Looking back, there was really no reason for me to come back at 100% schedule with a baby in the hospital, another doing virtual school, and the third we had to pull out of daycare – all during a pandemic! It was a lot. Nobody’s asking you to be super human!

One partner pointed out “Nobody can see your day to day…the only person who is suffering is you.”

It’s unfair that society has put that pressure on us and that we internalize it so much that we can’t even recognize when we are at that breaking point. I am glad that I had enough people that were invested in my career and were willing to step up and talk to me and walk me through it. I’m glad I got to where I am now. It’s working out great. Ironically, I’m on track to have the best year I’ve had since I became an attorney six years ago.


DFA: How do you recharge, and how do you pay it forward?

MC: I now have a policy that I don’t work on the weekends and I try to spend as much time as I can with my family. I recharge when I spend time with my family and it’s really part of caring for my mental health. Recharging comes from appreciating the things and people that are in my life.

I’m hoping this interview will be a way to pay it forward. I’m hoping it will encourage other women to consider a flexible schedule.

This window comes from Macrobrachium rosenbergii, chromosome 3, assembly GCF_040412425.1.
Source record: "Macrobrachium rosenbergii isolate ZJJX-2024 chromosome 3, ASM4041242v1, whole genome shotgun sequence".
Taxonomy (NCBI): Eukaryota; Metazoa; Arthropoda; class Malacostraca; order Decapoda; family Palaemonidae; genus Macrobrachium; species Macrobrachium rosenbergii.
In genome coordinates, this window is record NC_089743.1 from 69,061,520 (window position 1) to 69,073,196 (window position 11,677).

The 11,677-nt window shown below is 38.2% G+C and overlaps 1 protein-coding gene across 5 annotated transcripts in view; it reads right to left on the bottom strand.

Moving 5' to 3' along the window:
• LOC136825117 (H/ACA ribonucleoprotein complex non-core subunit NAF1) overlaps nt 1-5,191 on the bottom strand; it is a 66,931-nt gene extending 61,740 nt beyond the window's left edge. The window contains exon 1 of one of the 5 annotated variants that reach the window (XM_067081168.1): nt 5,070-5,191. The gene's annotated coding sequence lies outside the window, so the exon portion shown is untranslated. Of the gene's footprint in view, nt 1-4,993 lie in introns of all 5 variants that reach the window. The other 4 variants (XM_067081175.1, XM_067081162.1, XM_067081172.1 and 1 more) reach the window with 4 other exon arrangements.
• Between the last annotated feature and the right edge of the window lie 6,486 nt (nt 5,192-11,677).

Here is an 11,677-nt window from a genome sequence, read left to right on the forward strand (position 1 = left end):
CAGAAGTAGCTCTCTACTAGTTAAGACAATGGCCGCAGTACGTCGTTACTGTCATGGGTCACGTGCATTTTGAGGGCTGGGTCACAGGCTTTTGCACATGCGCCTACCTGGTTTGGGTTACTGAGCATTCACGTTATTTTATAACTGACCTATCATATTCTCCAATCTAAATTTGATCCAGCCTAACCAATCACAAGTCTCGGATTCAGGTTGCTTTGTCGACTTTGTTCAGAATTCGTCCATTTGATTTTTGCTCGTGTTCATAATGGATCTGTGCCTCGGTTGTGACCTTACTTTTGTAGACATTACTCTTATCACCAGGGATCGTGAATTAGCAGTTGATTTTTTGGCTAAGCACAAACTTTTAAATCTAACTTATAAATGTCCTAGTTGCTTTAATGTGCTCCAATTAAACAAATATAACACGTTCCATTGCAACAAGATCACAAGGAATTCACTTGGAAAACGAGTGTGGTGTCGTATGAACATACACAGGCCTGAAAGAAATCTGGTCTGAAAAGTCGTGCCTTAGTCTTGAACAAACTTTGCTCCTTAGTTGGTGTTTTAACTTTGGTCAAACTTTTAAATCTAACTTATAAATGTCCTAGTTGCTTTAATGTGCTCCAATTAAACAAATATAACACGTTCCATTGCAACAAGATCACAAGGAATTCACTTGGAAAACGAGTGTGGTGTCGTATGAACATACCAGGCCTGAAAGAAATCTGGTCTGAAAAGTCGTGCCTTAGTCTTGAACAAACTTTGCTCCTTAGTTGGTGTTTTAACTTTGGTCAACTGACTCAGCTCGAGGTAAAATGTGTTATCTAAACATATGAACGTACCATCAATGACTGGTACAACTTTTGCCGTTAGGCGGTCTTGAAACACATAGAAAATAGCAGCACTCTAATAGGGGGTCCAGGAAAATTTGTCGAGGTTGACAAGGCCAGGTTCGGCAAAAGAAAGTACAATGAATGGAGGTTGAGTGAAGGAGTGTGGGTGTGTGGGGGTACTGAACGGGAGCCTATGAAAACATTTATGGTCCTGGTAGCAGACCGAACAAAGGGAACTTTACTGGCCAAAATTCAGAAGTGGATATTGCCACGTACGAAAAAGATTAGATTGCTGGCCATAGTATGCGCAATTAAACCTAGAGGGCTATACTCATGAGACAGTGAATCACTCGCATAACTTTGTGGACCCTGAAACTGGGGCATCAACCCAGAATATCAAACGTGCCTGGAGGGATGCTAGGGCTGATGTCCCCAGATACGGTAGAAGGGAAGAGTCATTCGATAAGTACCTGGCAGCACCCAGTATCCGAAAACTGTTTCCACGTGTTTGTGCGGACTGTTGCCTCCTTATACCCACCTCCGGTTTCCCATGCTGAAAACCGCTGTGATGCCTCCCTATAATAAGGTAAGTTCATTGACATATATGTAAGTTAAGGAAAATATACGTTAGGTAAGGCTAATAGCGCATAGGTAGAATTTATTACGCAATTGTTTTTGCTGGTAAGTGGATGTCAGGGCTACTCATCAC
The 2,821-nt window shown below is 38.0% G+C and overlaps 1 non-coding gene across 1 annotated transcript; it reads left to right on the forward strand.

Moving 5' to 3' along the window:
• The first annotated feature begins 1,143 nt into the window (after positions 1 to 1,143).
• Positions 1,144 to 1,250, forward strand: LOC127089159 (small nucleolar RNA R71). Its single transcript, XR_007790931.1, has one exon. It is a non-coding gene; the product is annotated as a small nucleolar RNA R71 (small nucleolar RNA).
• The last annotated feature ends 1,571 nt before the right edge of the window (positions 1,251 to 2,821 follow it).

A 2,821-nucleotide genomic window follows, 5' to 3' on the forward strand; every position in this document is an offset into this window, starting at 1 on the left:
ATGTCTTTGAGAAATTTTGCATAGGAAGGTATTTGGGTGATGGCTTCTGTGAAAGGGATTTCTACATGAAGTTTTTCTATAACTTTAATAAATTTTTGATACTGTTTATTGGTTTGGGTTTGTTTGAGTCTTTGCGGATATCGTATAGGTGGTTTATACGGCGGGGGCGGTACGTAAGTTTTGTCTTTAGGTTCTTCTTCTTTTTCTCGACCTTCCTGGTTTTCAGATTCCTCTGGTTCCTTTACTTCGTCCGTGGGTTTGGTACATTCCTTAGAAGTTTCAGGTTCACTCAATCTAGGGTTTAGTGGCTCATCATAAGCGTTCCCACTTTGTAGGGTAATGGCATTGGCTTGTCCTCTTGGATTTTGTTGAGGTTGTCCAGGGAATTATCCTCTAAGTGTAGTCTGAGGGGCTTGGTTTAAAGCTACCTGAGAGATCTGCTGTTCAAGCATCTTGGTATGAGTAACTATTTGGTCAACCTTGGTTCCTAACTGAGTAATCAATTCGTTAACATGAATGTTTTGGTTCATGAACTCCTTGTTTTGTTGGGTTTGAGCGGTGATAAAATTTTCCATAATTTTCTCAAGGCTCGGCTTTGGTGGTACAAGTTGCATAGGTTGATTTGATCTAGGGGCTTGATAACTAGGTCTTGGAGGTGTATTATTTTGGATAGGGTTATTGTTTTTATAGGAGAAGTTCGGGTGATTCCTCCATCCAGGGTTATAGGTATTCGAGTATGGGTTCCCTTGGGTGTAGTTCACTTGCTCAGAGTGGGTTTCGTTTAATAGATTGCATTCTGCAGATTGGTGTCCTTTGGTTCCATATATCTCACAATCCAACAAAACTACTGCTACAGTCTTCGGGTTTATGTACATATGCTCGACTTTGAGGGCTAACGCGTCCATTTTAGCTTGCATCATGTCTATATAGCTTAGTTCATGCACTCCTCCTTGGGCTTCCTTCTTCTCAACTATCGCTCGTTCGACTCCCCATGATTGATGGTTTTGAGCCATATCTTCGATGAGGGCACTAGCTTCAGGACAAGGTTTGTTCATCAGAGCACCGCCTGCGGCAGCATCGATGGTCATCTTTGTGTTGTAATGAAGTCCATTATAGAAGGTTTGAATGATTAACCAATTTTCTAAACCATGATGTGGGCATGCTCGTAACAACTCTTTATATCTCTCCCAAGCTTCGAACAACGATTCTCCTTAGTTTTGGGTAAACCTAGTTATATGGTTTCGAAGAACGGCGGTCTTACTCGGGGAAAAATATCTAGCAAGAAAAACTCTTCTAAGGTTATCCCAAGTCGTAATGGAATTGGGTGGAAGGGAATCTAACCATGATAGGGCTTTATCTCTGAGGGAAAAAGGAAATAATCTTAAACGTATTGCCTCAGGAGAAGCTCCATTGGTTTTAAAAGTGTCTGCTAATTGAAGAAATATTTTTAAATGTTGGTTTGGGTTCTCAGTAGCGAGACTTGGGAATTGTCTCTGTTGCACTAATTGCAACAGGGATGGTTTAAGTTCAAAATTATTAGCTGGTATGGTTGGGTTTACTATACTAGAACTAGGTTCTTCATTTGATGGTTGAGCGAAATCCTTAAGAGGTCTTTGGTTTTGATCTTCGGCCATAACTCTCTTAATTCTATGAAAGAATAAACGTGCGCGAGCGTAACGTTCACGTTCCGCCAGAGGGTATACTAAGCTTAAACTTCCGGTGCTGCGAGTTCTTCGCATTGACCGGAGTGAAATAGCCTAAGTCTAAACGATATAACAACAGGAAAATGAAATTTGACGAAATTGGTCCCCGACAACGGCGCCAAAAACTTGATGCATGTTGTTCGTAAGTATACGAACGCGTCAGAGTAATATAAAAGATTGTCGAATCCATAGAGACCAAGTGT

I also pay it forward with how I interact with attorneys who I mentor. Recently, I talked to a colleague who was struggling, about moving to an 80% schedule. I hoped that the message coming from me – somebody she respected and who also values career success – would be effective. She re-analyzed how she was approaching her work and decided that a reduced-hours schedule would work and that she needed to reshuffle her priorities. I’m very open with my schedule. If someone is expressing signs of burnout I talk to them about their options. You have more power than you actually realize.


DFA: Has the pandemic impacted your flexible working schedule? 

MC: I would say the pandemic has helped me a little. Since my youngest daughter was in the hospital, I needed to be home and ready to help her. If the pandemic hadn’t been going on I would have been the one attorney at home. At home I have been able to balance things a little better. For example, I can make lunch for my kids or fold laundry while I’m listening in on a call. It’s a different kind of multitasking from when I was in the office.

I do miss my office and my colleagues so I’m looking forward to going back into the office soon.

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If you are a professional working a flexible schedule and would like to share your story in an upcoming Spotlight on Flex, contact Jane Caldeira.